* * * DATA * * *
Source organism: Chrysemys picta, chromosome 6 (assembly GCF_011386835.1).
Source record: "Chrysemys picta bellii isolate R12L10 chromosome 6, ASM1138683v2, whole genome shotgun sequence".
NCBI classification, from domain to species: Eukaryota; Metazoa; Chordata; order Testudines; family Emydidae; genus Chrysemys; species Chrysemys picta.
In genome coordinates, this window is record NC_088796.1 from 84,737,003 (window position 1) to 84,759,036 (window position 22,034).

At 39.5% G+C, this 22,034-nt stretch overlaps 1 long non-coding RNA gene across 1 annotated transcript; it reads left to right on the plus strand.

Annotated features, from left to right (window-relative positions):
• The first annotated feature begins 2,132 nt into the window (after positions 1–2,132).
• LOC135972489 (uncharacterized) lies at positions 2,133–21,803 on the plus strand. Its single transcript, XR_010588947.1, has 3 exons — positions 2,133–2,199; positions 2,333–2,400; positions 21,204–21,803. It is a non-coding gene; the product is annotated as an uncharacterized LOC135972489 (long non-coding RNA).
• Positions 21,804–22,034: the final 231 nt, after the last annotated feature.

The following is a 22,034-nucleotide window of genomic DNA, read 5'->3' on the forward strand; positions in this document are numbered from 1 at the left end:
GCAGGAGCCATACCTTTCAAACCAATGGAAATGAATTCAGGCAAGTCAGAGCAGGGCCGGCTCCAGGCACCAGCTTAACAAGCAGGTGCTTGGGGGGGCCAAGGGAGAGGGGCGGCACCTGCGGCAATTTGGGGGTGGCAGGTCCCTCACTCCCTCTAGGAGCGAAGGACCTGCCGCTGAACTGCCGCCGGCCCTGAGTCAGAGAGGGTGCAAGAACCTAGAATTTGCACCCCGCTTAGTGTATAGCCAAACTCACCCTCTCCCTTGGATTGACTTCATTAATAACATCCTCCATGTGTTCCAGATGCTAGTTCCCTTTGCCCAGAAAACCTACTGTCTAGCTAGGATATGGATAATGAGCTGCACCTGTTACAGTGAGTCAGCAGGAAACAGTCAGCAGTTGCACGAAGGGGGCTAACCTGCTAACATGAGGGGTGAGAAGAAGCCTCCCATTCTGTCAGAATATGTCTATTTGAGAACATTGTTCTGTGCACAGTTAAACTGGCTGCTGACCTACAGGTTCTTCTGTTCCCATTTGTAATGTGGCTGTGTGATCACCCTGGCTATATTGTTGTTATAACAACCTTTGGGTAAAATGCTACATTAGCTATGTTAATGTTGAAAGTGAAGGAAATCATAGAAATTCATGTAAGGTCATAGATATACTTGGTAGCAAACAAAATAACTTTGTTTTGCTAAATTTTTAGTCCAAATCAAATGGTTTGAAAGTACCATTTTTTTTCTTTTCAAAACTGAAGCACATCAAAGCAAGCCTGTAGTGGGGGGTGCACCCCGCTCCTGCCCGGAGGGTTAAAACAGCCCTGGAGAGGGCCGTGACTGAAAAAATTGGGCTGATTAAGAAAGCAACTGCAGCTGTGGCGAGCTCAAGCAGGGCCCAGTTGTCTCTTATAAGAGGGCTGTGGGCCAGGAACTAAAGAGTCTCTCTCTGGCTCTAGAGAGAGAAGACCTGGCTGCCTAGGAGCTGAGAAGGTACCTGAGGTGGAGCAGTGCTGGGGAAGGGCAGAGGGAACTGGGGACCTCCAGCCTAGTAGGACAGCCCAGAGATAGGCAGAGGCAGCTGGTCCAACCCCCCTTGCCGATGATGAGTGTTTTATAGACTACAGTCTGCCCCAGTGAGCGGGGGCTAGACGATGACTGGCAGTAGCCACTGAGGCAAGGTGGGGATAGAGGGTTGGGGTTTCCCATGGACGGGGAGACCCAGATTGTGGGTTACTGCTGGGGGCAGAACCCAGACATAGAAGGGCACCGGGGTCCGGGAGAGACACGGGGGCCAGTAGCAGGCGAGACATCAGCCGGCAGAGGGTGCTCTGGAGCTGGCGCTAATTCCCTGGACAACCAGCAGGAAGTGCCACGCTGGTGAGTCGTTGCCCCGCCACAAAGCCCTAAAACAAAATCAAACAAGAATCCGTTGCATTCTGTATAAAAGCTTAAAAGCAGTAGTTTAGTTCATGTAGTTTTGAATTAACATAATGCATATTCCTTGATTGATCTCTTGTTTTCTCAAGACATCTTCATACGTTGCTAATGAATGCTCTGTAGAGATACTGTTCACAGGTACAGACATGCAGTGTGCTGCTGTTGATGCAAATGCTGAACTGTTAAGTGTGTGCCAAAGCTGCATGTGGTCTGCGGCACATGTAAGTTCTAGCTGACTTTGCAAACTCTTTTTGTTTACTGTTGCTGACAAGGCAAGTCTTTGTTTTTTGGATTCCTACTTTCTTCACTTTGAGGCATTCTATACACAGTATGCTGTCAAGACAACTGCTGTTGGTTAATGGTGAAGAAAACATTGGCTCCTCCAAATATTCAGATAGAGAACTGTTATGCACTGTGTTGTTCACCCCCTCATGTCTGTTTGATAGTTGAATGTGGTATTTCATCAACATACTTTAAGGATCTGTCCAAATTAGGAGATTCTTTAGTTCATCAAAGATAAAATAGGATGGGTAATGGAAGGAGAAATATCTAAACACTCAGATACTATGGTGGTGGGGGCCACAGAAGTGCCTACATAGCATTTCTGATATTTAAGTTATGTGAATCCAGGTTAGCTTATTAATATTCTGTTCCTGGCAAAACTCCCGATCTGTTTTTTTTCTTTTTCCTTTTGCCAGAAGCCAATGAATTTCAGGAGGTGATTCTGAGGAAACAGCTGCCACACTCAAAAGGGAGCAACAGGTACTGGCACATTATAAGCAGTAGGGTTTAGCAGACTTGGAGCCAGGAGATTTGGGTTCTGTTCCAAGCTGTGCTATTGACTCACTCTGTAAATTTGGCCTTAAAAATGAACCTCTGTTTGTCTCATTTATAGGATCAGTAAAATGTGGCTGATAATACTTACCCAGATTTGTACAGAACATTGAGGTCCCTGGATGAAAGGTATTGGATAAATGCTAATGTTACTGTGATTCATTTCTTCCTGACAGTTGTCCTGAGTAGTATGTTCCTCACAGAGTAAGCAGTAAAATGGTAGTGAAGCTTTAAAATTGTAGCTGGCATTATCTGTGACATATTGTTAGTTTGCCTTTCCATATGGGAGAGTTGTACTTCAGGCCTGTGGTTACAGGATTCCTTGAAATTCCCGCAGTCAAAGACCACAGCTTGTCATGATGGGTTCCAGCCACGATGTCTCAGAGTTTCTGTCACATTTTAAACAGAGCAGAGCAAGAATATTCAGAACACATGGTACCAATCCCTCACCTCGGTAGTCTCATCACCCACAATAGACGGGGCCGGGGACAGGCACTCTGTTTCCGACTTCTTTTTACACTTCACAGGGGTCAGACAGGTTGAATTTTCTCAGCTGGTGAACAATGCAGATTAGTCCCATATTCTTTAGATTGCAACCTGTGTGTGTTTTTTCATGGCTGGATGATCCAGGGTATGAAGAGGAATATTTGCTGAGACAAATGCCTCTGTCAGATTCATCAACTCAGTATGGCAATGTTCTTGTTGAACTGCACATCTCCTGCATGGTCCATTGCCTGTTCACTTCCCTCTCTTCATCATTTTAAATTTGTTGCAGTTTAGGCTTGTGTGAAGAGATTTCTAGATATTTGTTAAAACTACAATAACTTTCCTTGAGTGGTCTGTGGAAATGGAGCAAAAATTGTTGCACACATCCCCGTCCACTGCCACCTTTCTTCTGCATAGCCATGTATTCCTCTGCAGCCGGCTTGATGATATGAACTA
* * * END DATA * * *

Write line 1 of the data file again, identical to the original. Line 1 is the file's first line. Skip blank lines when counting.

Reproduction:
Source organism: Chrysemys picta, chromosome 6 (assembly GCF_011386835.1).